“The Meaning of Space”, a commentary by Christoph Rohrer, 2019

Today, it’s more important than ever for brands to show their stance and convey messages – even in architecture. “The Meaning of Space” has been driving me and Blackspace for 20 years. In projects like #untaggable or #newspacesforart we’ve questioned places, redefined them, loaded them with content and meaning. Read on to hear my take on the Space Identity paradigm shift – and the solutions we recently developed for Lufthansa, Genesis and Goldkammer Frankfurt.

The Meaning of Space

Humans are visual creatures. They tend to first create a visible shape before thinking about the content that will fill it. In architecture, impressive buildings are often created to show presence and influence. Most palaces, monuments and stately homes were created primarily for these reasons. Versailles, for example, was nothing but a constructed symbol of power. The same long applied to corporate architecture. Just think about the distinguished headquarters we saw in the last century: the Frankfurt bank towers, glass and marble palaces of ‘90s-era German corporations. The aim here was to express a brand’s image through impressive spaces and large logos, and to leave as large a footprint as possible. Stance and messages often took second place or remained invisible entirely.

High time to question and redefine places

In my view, this has become outdated. In fact, speechless, rigid architecture doesn’t work at all anymore. In times of radical change, when society and business models evolve so quickly that they won’t exist as long as architecture carved in stone; when younger generations only want to commit themselves to companies they really believe in; it is more important than ever for brands to show their stance. They do so by answering the question of meaning both to the people outside on the street and to their own employees: by defining their purpose and developing an approachable identity. To fulfill this need, we developed our own approach: Space Identity® – the development of identity-creating brand spaces.

From the headquarters to a meeting place

In an increasingly virtual world, people and brands use physical places differently than in the past; face-to-face exchanges especially significant. This paradigm shift, from representative architecture to a place of encounter, can be seen wonderfully at the Lufthansa Aviation Center (LAC) in Frankfurt. Originally, the building was designed by ingenhoven architects especially for Lufthansa. Since this year, LAC has served as headquarters of the entire Lufthansa Group.

In order to create a Space Identity that does justice to such a change, many questions have to be answered in parallel. What happens when all roads intersect in one place, with different partners wanting to communicate at the same time, and how do we deal with it? How do we give space to the aura of a brand as well as the latest news? And how can we facilitate communication and mutual exchange, both internally and with external partners and visitors? In response, we developed a media installation that seamlessly integrates into the existing award-winning architecture: semi-transparent, intelligent LED surfaces with the character of an art installation, but designed for individual use. From content we developed for the Lufthansa Group and real-time information to presentations, vastly different themes can be transported into the room at any given time. Allowing Space Identity to shape and change the architecture as required.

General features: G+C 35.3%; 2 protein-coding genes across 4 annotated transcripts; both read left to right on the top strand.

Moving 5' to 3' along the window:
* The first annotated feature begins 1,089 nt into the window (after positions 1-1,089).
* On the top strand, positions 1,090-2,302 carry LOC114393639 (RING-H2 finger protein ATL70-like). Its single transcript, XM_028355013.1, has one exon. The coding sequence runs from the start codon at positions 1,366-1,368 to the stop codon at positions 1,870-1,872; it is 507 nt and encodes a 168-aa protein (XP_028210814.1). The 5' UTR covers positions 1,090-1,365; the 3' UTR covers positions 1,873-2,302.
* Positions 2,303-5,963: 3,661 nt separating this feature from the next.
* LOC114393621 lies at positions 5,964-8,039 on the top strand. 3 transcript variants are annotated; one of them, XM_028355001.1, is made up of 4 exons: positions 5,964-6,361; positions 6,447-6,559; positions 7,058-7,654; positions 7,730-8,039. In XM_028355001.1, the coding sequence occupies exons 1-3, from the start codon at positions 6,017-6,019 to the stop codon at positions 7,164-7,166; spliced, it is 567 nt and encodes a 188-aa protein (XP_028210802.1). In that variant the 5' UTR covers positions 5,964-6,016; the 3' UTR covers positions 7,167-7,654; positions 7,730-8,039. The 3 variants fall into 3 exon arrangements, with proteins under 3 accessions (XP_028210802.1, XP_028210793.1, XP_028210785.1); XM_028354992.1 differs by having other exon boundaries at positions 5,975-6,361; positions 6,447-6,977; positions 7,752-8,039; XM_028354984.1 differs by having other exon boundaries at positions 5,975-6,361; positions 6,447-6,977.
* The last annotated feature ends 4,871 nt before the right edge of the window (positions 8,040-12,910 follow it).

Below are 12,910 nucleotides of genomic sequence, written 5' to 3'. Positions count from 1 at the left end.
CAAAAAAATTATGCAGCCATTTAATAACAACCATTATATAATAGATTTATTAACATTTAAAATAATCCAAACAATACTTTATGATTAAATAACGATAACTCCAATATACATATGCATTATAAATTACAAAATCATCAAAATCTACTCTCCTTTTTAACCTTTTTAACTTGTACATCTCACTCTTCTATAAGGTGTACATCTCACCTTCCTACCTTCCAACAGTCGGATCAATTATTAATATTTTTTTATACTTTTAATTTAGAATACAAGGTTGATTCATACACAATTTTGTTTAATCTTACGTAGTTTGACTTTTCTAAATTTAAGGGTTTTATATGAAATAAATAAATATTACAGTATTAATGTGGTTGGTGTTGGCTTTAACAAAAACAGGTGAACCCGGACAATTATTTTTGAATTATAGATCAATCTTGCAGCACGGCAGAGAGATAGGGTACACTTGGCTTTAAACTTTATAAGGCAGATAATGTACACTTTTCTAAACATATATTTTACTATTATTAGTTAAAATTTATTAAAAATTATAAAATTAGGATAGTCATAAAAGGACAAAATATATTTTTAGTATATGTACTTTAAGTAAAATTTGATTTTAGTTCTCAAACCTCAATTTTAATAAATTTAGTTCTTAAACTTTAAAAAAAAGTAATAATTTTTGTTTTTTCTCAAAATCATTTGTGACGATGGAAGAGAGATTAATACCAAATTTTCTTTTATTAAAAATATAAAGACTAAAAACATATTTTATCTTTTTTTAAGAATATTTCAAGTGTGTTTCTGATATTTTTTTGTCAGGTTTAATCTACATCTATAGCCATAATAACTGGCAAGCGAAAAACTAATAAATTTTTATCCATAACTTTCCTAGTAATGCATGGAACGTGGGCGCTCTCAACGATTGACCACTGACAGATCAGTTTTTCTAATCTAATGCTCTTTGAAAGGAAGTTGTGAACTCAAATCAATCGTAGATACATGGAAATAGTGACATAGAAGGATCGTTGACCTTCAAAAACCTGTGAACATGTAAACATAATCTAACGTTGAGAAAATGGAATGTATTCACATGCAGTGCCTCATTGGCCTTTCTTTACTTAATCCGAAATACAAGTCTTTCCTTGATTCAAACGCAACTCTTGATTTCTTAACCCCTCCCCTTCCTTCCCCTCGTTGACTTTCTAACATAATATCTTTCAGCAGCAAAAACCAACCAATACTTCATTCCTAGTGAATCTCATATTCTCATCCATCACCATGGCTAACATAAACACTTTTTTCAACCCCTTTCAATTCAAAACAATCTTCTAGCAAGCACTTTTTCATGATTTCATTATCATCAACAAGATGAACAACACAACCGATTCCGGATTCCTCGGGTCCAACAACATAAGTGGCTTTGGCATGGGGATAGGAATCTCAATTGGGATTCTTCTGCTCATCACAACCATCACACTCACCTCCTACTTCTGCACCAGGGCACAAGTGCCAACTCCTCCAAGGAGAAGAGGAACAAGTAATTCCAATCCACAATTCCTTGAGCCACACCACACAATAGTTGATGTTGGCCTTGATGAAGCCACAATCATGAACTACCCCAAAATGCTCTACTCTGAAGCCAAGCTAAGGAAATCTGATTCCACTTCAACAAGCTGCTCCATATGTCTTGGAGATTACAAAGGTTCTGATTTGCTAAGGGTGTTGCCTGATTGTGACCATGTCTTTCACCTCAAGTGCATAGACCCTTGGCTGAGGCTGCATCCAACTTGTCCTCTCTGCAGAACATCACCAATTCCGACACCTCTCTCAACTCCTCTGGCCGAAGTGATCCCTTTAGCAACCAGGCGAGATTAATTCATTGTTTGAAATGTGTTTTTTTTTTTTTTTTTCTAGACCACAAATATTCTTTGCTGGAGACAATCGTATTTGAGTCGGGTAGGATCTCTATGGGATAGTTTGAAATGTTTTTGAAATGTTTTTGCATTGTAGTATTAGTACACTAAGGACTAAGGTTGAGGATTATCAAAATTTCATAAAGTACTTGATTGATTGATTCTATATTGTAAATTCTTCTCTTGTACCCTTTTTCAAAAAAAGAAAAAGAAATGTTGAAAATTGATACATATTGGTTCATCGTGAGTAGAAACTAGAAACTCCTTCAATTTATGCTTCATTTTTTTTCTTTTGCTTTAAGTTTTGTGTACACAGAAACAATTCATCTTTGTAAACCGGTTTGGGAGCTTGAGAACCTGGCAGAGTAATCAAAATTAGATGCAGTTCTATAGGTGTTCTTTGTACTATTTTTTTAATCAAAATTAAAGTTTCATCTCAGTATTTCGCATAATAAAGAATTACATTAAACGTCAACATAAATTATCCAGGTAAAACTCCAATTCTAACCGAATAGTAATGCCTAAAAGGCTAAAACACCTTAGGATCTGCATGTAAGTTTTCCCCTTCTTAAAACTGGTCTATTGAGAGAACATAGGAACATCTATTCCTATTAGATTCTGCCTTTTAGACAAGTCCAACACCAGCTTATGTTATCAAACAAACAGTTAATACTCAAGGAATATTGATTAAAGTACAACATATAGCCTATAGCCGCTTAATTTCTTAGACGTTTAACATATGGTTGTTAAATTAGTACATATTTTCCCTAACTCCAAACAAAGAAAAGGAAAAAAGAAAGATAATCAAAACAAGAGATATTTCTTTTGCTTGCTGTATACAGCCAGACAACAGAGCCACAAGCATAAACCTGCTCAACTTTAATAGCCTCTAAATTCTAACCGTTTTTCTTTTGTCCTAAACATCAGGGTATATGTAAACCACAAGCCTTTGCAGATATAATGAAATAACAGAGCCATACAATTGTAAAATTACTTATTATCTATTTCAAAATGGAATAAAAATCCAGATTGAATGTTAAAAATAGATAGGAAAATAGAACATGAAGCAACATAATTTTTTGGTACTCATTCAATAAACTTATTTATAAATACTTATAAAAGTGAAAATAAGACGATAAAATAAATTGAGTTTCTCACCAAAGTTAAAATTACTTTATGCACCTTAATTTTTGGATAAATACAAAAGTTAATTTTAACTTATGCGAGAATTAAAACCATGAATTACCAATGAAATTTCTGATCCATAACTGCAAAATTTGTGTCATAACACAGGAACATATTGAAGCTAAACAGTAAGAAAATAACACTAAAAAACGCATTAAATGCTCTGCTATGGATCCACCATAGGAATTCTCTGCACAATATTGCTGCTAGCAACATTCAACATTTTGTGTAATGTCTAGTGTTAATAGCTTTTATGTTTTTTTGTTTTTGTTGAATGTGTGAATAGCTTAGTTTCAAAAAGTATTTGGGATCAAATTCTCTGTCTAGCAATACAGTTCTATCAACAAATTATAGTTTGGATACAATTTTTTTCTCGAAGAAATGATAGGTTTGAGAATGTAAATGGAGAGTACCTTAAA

From a global stage to a local interpretation

An example that further advances this thought, and clarifies the paradigm shift from representative architecture to changing messaging, is the Genesis Studio in Sydney. The luxury car manufacturer recently opened its first studio outside Korea, in the heart of Sydney. In the building designed by our partners SUH architects, we implemented for the first time a technology that can change the meaning of rooms within minutes – worldwide, at the touch of a button. Though we have developed communication for Genesis since the beginning of our collaboration, only now can we also centrally control from Munich which content should be visible at which Genesis location. Stories around the brand can be easily adapted to local requirements – and, at the same time, we can ensure the Space Identity reflects Genesis’ character.

From a walk-through story to a flexible platform

The paradigm shift from a walk in history to a flexible platform can be seen at the Goldkammer Frankfurt, which opened in Frankfurt this May as one of the most modern museums in Europe. It features a spectacular underground chamber system designed by the architects at hg merz. The newly opened museum not only wants to show gold in all its facets, but also wants to open itself up to the outside world and offer a place for the broader public to exchange ideas.

In order to anchor this platform’s character firmly in the identity of the museum, we created an immersive exhibition space in the heart of the Goldkammer Frankfurt. With over 300 elaborately staged exhibits from the Rothschild Collection as well as a specially produced film, it tells the narrative of gold’s beginnings, following it into the present day.

Space Identity can no longer be solved through imposing reception halls, spectacular museums and large illuminated logos. What brands need are flexible, intelligent formats that fill rooms with messages, giving companies and institutions not only a geographical but also an intellectual home.